In response, savings interest levels rose out of the doldrums where they remained for many years. And none have risen higher than regular savers, which now outgun all other savings deals when it comes to rates.
There are now 71 regular savers on the market, up 25 per cent from 57 in November 2021, the month before base rate started to rise, according to financial experts Moneyfacts.
Nationwide’s newest regular saver pays 8 per cent. Even the second-best regular saver, from First Direct, pays 7 per cent, with Lloyds Bank in hot pursuit with 6.25 per cent.
All three deals have interest rates far higher than savers can get elsewhere.
By contrast, the best easy access deal, from Leeds Building Society, pays 5.1 per cent, and the best one-year bond pays 6.2 per cent, from National Savings & Investments.
Now, I think regular savers are a great choice for many savers – and I have one myself.
But what I question is big banks’ sudden interest in launching flashy regular savers when for years they were mostly the domain of smaller building societies.
Assuming you took out the Nationwide deal above, then paid in the maximum of £200 every month and never took any money out, at the end of the year you would have earned £104 in interest, on £2,400 saved.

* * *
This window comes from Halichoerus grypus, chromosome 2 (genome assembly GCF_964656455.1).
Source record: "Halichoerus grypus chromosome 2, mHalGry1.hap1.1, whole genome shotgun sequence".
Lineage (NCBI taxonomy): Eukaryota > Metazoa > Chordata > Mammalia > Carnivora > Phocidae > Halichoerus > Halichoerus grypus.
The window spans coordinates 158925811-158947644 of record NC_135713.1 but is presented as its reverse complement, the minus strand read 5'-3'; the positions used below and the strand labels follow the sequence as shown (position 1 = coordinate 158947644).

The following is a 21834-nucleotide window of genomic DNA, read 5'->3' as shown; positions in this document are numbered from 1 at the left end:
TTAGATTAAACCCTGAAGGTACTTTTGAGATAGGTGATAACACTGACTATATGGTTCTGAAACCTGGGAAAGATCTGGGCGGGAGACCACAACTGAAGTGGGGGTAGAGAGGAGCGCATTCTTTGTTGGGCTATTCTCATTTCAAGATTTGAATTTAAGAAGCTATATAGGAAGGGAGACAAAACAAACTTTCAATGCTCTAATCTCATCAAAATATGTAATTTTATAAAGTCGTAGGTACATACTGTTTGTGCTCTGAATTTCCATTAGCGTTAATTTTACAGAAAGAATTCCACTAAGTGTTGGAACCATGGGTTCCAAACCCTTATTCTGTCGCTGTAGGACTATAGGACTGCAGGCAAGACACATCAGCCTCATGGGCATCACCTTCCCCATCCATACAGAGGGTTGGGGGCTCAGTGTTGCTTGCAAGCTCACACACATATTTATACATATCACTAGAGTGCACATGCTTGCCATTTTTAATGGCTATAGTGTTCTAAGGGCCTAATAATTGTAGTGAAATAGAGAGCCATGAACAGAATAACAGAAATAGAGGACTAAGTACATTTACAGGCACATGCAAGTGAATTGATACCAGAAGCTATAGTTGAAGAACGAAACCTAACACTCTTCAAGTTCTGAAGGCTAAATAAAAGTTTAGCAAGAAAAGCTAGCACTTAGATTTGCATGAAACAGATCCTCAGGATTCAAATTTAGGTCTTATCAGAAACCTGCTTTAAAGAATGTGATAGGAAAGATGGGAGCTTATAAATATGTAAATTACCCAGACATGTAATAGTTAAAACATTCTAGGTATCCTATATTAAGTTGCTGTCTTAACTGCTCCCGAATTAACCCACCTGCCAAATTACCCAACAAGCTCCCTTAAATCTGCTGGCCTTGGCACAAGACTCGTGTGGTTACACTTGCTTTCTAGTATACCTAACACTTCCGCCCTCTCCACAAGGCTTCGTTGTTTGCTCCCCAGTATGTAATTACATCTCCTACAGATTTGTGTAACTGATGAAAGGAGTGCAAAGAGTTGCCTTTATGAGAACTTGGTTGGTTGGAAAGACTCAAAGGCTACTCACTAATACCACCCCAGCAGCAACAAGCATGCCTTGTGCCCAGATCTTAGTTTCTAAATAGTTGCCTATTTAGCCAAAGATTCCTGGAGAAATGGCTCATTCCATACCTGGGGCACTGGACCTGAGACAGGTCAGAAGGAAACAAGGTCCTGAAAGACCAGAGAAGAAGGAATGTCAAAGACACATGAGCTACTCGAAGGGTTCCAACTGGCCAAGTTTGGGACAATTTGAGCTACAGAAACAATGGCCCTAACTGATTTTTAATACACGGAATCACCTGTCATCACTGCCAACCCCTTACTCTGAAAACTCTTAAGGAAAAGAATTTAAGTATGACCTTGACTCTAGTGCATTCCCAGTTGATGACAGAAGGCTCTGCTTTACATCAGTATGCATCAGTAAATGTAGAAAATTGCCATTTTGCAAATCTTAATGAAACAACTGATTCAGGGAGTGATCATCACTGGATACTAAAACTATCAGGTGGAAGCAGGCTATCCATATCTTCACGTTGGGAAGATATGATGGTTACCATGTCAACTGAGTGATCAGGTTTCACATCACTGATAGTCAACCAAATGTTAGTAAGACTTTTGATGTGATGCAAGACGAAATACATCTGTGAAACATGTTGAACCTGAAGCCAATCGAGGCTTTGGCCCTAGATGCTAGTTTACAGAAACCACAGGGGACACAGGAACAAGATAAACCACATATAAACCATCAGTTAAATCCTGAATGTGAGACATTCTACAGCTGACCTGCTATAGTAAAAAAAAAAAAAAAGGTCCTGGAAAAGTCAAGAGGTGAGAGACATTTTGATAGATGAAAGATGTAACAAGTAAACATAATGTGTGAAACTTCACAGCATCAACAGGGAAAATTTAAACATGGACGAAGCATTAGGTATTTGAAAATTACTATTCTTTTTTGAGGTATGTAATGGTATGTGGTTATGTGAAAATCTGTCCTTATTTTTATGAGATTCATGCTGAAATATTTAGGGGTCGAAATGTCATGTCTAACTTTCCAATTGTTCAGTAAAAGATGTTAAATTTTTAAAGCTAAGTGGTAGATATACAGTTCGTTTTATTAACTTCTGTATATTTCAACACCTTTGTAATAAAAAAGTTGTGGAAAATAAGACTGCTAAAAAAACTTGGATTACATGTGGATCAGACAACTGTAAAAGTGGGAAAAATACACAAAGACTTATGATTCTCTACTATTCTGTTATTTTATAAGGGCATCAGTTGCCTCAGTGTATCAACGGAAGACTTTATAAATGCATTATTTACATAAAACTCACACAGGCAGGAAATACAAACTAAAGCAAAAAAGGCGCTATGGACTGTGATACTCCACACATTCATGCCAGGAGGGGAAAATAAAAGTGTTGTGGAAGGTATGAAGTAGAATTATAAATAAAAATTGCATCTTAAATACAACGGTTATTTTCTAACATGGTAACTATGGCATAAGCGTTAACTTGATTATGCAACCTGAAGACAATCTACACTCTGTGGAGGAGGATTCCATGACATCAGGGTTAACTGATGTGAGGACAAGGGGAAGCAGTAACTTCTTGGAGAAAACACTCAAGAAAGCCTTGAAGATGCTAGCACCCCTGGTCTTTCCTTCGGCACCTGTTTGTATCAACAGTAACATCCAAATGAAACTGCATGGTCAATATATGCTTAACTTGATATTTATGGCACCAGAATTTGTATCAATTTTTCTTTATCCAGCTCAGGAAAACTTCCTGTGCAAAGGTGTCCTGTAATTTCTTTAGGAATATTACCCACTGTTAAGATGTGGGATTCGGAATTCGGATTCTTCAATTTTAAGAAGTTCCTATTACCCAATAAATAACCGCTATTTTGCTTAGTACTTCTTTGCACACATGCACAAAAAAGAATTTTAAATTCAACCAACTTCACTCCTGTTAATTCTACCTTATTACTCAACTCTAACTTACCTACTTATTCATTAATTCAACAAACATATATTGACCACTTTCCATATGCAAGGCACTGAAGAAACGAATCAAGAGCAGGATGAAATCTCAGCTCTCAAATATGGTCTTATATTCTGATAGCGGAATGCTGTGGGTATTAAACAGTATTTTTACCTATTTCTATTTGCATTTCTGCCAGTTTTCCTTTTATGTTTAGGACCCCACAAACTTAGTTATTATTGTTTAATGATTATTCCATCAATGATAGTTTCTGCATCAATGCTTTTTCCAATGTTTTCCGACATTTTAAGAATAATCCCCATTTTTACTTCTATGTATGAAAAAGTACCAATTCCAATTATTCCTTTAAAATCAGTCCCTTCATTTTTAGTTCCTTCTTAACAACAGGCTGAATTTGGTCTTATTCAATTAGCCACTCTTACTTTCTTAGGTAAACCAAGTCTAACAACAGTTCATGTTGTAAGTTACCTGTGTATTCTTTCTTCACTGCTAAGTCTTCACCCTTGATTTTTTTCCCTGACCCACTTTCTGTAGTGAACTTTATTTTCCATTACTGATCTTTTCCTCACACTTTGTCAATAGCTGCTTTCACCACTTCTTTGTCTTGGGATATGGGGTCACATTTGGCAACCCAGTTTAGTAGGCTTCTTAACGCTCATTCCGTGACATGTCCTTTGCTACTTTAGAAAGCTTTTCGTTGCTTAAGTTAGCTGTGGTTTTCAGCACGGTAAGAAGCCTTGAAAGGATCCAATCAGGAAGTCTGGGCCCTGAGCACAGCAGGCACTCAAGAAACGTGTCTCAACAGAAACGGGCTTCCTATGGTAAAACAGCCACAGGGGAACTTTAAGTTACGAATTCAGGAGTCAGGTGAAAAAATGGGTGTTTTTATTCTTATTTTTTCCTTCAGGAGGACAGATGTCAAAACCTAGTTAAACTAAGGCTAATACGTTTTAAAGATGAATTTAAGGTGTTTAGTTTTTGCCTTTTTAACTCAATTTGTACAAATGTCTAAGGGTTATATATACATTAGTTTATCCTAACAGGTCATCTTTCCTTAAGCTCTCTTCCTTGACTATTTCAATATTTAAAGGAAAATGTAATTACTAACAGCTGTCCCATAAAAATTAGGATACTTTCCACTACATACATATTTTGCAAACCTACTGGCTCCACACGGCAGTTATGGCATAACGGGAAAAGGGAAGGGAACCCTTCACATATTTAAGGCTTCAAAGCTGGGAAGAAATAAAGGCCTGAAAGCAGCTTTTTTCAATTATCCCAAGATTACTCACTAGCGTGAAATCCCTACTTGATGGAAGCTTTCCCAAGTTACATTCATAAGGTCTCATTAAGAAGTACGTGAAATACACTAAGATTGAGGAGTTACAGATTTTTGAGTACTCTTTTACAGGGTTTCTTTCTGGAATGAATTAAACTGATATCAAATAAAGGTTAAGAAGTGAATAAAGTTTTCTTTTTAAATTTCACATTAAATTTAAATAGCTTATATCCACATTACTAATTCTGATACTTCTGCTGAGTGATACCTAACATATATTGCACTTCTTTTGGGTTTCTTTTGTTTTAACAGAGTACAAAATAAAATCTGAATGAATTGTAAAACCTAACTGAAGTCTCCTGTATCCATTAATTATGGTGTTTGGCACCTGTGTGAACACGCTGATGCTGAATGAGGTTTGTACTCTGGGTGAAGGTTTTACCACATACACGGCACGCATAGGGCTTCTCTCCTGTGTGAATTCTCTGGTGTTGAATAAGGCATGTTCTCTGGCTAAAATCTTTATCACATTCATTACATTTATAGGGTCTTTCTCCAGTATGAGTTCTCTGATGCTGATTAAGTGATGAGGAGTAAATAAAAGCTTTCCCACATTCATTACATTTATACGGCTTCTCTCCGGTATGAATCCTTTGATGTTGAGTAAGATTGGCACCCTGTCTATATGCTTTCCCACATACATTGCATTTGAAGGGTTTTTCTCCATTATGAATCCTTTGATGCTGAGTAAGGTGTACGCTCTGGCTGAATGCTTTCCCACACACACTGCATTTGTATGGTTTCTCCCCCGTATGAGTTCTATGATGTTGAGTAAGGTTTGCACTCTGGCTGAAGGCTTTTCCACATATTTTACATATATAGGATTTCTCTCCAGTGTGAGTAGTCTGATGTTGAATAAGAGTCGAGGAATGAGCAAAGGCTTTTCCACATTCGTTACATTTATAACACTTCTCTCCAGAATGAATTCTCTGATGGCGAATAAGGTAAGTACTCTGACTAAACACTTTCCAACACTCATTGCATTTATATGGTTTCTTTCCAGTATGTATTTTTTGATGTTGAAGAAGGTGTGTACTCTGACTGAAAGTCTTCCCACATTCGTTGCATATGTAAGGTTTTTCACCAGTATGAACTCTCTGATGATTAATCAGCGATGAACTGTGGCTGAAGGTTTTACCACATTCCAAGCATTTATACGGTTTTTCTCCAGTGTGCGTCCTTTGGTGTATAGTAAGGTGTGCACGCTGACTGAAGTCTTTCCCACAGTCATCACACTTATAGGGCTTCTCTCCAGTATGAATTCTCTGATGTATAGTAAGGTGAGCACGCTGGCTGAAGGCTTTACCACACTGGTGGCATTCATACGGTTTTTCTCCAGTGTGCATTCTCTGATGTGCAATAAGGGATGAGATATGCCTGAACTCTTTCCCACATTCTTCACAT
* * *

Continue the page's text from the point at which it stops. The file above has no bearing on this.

Playing politics: Banks have successfully used high regular saver rates to stave off political criticism of low easy access rates
You can see where I’m going with this – £104 is not 8 per cent of £2,400, it is 4.33 per cent.
Of course, 4.33 per cent is still a very decent interest rate. But savers could get far more putting the same amount into the top easy access deal, from Leeds Building Society, which pays 5.1 per cent.
That deal would earn the same saver £122 in interest – 17 per cent more than Nationwide – and with greater flexibility too, as you are not punished for taking money out.
Easy access deals are, by and large, also much easier to set up and run than regular savers, as there are fewer strings attached and you are not required to get a current account with the bank in order to take one out.
The reason regular savers effectively pay less than the headline interest rate is that you only earn a fraction of that rate every month, when you top the regular saver up.
There is only one month of the year in which you get the full interest on your savings.
Of course, all of this is explained in the fine print of savings deals. But I am unconvinced that many savers read this literature, and are then sorely disappointed when they realise they have committed to a year-long deal that pays less than they expect.